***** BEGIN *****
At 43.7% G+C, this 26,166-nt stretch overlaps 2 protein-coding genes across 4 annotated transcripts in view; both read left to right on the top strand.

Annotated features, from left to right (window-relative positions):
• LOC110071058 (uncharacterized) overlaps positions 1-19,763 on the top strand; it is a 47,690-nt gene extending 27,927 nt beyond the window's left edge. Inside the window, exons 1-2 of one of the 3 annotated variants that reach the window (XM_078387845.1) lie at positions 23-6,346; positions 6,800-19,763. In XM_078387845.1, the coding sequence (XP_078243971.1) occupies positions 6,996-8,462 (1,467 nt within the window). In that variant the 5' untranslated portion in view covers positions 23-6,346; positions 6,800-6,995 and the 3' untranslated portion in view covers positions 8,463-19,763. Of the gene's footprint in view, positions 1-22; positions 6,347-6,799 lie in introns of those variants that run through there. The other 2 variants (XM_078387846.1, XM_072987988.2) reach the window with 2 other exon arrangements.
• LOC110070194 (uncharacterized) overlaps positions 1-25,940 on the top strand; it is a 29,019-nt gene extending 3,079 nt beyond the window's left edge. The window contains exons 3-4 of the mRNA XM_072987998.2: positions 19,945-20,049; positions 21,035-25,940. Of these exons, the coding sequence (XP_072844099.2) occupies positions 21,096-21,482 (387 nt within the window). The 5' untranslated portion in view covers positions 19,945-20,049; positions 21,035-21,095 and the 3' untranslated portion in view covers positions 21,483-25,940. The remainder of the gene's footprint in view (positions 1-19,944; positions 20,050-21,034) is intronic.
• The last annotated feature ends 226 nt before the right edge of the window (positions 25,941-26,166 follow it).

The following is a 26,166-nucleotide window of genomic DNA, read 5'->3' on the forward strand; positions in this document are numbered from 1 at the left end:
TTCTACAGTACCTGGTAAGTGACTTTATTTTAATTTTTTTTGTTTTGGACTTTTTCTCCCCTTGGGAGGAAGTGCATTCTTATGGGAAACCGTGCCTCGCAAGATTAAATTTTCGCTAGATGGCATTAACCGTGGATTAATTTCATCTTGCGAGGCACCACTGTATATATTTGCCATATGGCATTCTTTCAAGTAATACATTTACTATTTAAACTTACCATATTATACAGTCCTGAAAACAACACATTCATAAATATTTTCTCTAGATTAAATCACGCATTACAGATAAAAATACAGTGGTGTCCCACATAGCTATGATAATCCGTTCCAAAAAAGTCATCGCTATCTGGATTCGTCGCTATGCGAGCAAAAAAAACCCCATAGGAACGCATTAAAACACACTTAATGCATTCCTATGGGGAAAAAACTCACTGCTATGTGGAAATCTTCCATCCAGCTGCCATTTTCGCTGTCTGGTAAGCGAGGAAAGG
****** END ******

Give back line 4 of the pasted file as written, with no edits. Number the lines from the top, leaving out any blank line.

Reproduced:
• LOC110070194 (uncharacterized) overlaps positions 1-25,940 on the top strand; it is a 29,019-nt gene extending 3,079 nt beyond the window's left edge. The window contains exons 3-4 of the mRNA XM_072987998.2: positions 19,945-20,049; positions 21,035-25,940. Of these exons, the coding sequence (XP_072844099.2) occupies positions 21,096-21,482 (387 nt within the window). The 5' untranslated portion in view covers positions 19,945-20,049; positions 21,035-21,095 and the 3' untranslated portion in view covers positions 21,483-25,940. The remainder of the gene's footprint in view (positions 1-19,944; positions 20,050-21,034) is intronic.